And what did I discover but that Lobsang Rampa was actually a Cyril Hoskin, a school dropout born in Devon, the son of a village plumber. This was the man who had written these books. When unmasked by a private detective (yes, really!), Hoskin claimed that his body was now occupied by the spirit of a Tibetan lama—Lobsang Rampa.

Hoskin’s books were bestsellers, and many people who went on to become academic Tibetologists and buddhologists said that “it was a fascination with the world Rampa described that had led them to become professional scholars of Tibet”. The same professor who discovered this added that, when he gave The Third Eye (Hoskin’s most famous book) to a class of his at the University of Michigan, without telling them about its provenance, the students were “unanimous in their praise of the book and, despite six prior weeks of lectures and readings on Tibetan history and religion, they found it entirely credible and compelling; judging it more realistic than anything they had previously read about Tibet.”

So, it seems that I was not the only one who had his views of Tibet formed by Mr Hoskin.

Even the Dalai Lama has apparently admitted that, although Hoskin’s books were fictitious, they had created good publicity for Tibet.

All of this seems to me to point to a rather interesting—alarming, even—characteristic of human beings: we believe that which we want to believe. In this case, many of us have become captivated—have fallen victim to—a mirage of Tibet that we cling to so tightly, that when a plumber from Devon spins fantasies of the place, they become bestsellers and reinforce, in the minds of many people, a collective hallucination of that land so appealing, that it eclipses its reality.

Beyond this, my other examples seem to have a common theme: things being interpreted through a white perspective. Hoskin, a white man, masquerading as a Tibetan Lama. Ayesha, a white woman, lording it over savages in Africa and then Tibet. In Shangri-La, white people stumble into a mysterious valley hidden somewhere in the Himalayas. Though this valley is ruled by lamas, it turns out that their head is a white Frenchman, who also masquerades as a Tibetan.

I am reminded of an interview I watched recently with the boxer Muhammad Ali, in which he riffed on how, growing up, everything white was good, everything black was bad. He pointed out something that, to me growing up seemed perfectly natural, Tarzan, a white man in Africa, was the one who understood the animals and could communicate with them, when the black men all around him could not.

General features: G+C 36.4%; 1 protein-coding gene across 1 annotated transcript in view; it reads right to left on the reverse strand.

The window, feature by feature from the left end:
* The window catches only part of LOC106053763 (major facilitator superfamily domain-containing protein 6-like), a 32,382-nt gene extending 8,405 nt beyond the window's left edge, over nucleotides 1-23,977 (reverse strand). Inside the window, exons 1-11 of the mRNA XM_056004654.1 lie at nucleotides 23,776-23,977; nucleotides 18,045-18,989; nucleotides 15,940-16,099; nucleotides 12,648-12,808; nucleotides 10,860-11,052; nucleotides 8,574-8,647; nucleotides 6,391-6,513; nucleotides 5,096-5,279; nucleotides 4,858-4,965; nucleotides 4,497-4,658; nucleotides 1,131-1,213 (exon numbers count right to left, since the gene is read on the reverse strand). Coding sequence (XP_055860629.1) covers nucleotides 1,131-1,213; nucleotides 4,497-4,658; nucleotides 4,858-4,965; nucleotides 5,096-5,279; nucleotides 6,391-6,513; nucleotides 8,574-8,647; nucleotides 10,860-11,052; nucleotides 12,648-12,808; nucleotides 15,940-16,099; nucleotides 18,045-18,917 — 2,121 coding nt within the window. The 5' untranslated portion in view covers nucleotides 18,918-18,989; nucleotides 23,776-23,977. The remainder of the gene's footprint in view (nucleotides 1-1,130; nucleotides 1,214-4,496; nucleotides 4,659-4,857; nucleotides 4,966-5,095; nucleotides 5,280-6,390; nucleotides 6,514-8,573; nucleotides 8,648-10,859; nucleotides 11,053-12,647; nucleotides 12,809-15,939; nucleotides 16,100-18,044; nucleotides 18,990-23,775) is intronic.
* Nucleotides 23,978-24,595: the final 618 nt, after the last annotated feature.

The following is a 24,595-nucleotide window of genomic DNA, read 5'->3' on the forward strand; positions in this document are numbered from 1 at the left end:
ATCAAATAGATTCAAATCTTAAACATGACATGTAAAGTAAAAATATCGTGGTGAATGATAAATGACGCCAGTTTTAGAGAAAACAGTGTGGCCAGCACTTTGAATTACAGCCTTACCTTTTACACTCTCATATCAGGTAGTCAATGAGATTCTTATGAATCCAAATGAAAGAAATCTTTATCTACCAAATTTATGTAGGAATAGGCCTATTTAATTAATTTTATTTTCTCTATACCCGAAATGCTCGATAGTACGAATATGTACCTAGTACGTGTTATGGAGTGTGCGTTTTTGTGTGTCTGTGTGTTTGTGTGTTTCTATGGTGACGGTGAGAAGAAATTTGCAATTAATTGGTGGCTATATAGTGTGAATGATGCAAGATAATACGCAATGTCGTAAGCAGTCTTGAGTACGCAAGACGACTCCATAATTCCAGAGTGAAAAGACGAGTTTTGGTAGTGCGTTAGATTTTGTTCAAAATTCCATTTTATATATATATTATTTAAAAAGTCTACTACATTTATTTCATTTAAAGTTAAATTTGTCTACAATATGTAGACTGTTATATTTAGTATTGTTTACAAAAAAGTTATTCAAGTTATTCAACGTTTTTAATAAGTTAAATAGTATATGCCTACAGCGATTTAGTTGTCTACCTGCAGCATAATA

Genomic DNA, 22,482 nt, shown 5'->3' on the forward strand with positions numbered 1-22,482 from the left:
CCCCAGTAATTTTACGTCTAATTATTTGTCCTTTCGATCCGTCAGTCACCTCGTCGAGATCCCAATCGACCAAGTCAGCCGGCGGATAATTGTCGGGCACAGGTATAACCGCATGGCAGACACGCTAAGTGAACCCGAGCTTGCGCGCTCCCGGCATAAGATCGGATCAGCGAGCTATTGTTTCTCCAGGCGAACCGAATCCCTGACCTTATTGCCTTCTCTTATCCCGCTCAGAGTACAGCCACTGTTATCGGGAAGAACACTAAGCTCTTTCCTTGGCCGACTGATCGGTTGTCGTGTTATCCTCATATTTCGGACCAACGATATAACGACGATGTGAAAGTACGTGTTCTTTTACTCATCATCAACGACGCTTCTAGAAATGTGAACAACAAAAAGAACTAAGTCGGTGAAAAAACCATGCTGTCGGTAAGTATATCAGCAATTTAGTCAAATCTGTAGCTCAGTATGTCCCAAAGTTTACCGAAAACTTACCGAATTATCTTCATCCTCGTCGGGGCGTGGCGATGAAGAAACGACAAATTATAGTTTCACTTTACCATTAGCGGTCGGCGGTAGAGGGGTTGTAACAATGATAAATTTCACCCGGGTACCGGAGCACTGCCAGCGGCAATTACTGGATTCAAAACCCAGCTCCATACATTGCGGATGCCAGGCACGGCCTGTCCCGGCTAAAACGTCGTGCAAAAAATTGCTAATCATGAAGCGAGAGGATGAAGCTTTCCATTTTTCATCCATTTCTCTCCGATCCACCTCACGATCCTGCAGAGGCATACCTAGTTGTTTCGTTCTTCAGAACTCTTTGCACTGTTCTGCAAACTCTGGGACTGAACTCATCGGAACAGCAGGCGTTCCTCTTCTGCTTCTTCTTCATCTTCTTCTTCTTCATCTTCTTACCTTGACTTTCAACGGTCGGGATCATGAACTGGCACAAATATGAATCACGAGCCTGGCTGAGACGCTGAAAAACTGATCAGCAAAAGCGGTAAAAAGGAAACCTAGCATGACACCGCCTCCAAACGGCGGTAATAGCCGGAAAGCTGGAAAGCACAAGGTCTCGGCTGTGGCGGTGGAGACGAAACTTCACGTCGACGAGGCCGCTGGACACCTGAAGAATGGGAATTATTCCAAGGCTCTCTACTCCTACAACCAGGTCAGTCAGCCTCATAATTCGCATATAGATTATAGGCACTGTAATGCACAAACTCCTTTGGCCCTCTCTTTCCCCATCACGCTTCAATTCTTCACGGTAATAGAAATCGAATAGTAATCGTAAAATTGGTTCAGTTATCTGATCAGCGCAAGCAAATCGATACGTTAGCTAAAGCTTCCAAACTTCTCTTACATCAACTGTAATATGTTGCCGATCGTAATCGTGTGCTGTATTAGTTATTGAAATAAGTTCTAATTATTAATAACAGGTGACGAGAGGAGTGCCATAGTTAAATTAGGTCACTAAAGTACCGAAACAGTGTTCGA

All this could be seen as colonialism, racism even. More innocently, we could see this as just white people doing what people everywhere else do: interpreting the ‘exotic other’ through their own cultural forms and experiences. I grew up on this sort of storytelling—it illuminated my childhood and fed the growth of my imagination—how can I regret that? Even the Dalai Lama—with his characteristic grace—apparently said that Lobsang Rampa/Hoskin had benefited Tibet.

This said, now that we are all growing up from this sort of ‘innocence’, it is time to set aside this sort of white self-obsession, to put aside these distorting fantasies, to make an effort to see everyone in the world as they really are.

the fourth book of the Second Edition released

I am delighted to announce that The Darkness Under The Trees, the fourth book, of the seven that will constitute the Second Edition of The Stone Dance of the Chameleon, is now available on any Amazon store as an ebook, and as a paperback from a more limited number of stores. I published it on the 20th June to mark the Summer solstice—the midpoint of the Second Edition, at the midpoint of the year of its release.

This fourth volume is the shortest of the seven for the same reason that the third is the longest—because the natural point to split the First Edition Standing Dead lies well beyond its midpoint.

Feeling that this volume requires a map of the Upper Reach, I have cobbled one together in the style of Neil Gower’s other maps.

This new volume is the dark heart of the Second Edition. I have sought to enhance it with a rather disturbing new opening chapter.

I commend to you The Darkness Under The Trees.

the third book of the Second Edition released

I am delighted to announce that The Standing Dead, the third book, of the seven that will constitute the Second Edition of The Stone Dance of the Chameleon, is now available on any Amazon as an ebook, and as a paperback from a more limited number of Amazon stores. It was published on the 10th May, in memory of my father, on his birthday. It was meant to be published on the 11th April at Eastercon in Birmingham, but Covid-19 obliterated that convention and with it all my plans. Ho hum.